Article three of the Augsburg Confession then quickly gives the antidote to this hopeless condition. God the Son became human in Jesus Christ to suffer and die as a sacrifice for our sin and to “conciliate God’s wrath” (Latin: “reconcile the Father to us.”) But that’s not all. It also says that he rose from the dead and ascend to the Father “to rule and reign … so that through the Holy Spirit he may make holy, purify, strengthen, and comfort all who believe in him, also distribute to them life and various gifts and benefits, and shield and protect them against the devil and sin . That, I submit, is the gospel according to the Augsburg Confession: forgiveness of sin, the reign of Christ, life, holiness, and protection from sin and evil, not to mention those other unspecified gifts and benefits. 
Then comes article four on the doctrine of justification, the doctrine upon which the church stands or falls, so say we Lutherans, paraphrasing Luther in his Smalcald Articles. Article four is about how we receive forgiveness of sins, namely “out of grace for Christ’s sake through faith.” It’s also about how we do not receive forgiveness, namely not “through our merit, work, or satisfactions.” But notice that what article four discusses here is only part of what article three calls the gospel, and even then, it is not so much a proclamation of that part of the gospel as it is a clarification of how the church should teach and proclaim it.
That “how” was the main point of contention between the Lutheran reformers and their Roman Catholic critics in the sixteenth century—and the reason for the Confessions’ focus upon justification. Everyone agreed that forgiveness of sins was a result of Jesus’ death on the cross. But the medieval church had qualified that good news by insisting that Jesus’ sacrifice only removed the eternal punishment for sin. There still remained a temporal punishment, which required the help of the church’s penitential system. This made salvation a cooperative effort between God and humans; God does God’s part, we do ours.
For all practical purposes, then, the medieval church had managed to obscure the good news of the cross with the bad news of needing to work for one’s own salvation. Truly good news, by this way of thinking, came only after death and after purgatory, if indeed one made it into purgatory at all—and there was no assurance of that on this side of the grave.
Luther and his colleagues declared that in order to proclaim the gospel as the good news it is meant to be, the proclamation must be done with no strings attached. Article five of the Augsburg Confession goes on to declare this way of proclaiming the gospel (“purely,” i.e., as gospel and not something else) to be the central and defining task of the church. It defines the church functionally. When the church is proclaiming the gospel as gospel, it is the church. When it is not doing that, it is not being the church. That is another way of saying that article four is the article on which the church stands or falls.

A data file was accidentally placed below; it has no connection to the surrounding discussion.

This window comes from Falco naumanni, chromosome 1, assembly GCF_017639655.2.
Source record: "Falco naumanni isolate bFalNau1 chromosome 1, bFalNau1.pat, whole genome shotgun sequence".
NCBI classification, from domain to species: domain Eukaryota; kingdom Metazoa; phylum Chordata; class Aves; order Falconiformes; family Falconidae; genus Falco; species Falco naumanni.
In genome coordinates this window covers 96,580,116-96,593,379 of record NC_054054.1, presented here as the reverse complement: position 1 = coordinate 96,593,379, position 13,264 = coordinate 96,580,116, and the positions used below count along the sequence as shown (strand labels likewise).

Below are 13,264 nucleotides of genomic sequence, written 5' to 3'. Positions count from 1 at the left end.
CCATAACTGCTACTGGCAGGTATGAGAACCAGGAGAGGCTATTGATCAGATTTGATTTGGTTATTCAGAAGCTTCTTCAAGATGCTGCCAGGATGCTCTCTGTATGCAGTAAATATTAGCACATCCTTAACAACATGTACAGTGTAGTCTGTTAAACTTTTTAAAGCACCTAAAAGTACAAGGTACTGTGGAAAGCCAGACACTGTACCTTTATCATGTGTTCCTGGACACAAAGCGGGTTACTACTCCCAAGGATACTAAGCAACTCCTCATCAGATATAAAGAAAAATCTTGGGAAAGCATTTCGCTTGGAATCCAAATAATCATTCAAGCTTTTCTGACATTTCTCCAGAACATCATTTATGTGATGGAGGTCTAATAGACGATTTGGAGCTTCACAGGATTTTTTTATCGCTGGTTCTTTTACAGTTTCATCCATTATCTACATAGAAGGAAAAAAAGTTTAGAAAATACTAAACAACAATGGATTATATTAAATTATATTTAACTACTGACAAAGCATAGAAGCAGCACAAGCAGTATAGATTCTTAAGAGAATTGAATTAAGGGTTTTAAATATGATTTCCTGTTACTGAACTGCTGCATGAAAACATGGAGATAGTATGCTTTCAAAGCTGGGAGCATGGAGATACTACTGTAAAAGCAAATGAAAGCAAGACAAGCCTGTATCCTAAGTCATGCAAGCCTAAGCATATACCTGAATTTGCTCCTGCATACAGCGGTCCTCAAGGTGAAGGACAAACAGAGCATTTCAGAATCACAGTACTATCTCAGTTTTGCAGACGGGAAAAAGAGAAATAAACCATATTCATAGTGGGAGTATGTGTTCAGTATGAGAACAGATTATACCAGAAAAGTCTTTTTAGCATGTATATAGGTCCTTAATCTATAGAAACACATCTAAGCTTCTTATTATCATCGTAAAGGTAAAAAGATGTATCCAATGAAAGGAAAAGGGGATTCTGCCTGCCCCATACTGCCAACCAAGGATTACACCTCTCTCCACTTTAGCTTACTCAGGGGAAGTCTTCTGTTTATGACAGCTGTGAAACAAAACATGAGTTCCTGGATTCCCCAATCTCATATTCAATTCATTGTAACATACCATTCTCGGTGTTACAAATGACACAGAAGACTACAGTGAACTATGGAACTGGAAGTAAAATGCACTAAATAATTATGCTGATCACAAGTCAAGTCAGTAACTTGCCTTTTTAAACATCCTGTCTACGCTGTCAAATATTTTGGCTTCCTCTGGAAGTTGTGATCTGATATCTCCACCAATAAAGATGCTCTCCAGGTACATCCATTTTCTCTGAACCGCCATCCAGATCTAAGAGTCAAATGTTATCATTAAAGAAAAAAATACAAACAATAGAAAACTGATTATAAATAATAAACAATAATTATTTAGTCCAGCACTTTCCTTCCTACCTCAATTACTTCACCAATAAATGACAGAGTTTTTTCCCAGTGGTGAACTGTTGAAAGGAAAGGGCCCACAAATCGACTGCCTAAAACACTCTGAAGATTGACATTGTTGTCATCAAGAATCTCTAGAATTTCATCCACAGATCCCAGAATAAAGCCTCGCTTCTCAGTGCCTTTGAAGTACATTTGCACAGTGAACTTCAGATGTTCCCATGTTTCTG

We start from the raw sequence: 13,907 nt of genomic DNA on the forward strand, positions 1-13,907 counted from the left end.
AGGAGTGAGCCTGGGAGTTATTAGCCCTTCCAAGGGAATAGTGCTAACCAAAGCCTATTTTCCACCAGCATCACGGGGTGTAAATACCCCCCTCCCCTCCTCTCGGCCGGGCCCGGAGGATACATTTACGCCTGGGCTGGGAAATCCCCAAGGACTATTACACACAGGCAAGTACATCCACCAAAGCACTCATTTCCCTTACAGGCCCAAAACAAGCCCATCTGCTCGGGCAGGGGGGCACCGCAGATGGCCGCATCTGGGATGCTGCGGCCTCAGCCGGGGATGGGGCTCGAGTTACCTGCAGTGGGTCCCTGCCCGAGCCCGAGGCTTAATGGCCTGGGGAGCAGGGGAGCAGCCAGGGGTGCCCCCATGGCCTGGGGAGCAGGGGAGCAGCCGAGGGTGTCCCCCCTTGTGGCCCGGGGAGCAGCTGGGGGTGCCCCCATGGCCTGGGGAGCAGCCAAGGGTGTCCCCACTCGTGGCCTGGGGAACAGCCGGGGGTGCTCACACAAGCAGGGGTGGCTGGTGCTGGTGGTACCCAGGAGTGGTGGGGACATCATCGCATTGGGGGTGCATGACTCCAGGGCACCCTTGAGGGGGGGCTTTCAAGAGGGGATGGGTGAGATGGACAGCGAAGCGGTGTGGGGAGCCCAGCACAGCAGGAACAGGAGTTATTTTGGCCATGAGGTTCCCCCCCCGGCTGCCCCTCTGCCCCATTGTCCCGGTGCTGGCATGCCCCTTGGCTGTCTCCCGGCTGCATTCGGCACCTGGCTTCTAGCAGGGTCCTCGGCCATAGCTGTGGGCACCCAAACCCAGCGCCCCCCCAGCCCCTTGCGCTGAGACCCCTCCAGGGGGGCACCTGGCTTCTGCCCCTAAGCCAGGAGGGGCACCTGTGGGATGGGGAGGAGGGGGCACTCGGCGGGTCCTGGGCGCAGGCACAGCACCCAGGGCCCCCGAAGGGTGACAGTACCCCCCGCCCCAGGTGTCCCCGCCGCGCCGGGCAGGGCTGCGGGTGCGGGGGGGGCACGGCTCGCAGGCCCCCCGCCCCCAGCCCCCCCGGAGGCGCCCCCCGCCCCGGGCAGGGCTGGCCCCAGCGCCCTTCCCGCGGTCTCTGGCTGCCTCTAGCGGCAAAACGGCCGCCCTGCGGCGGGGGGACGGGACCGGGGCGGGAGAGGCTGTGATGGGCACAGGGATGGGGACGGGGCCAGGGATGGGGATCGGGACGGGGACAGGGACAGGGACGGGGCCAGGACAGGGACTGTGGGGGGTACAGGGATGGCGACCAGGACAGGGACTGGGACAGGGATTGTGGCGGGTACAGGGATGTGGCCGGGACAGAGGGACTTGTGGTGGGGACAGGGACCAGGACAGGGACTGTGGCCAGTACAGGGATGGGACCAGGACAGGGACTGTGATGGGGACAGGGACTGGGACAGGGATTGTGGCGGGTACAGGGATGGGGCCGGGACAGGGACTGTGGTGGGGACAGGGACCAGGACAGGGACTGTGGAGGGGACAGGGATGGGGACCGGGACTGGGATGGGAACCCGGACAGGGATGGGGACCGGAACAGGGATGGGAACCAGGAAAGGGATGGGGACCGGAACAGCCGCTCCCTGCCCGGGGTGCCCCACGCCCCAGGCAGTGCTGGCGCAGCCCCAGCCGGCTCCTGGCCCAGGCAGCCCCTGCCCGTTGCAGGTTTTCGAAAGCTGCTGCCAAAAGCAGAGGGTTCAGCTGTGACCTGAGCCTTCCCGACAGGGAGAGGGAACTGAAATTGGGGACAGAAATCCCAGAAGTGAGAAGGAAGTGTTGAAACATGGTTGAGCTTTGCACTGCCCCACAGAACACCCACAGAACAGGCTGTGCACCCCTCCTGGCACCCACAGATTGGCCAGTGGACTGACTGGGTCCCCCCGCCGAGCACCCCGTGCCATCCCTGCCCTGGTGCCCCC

God’s gracious promise of forgiveness, the reign of Christ, life, holiness, and protection from sin and evil is the content of our message, the pure gospel. Preach the promise. Preach the whole promise, emphasizing the parts that particularly speak to your context. Preach it with no strings attached, without telling people what they now need to do. Because when the church communicates the promise through word, sacrament, and the “mutual conversation and consolation of brothers and sisters” in Christ , the Holy Spirit gets to work to create in us the faith that delivers on the promise. More about that another time.
Endnotes: N. T. Wright, What St. Paul Really Said: Was Paul of Tarsus the Real Founder of Christianity? (Grand Rapids, MI: Eerdmans, 1997) 158.  Robert Kolb, Timothy J. Wengert, and Charles P. Arand, The Book of Concord: The Confessions of the Evangelical Lutheran Church (Minneapolis, MN: Fortress Press, 2000), 38.  Article three does not actually mention forgiveness explicitly, and I think that there may be a reason for that that I will explore at another time. But this part of the good news, that Jesus was crucified as a sacrifice for (our) sin to reconcile us to the Father, surely implies the forgiveness that will be spoken of in article four.  Kolb, Wengert, The Book of Concord, 319 (Smalcald Articles, Part III, Article 4). This “mutual conversation” is Luther acknowledging that the gospel is a function of the whole church and not just the clergy].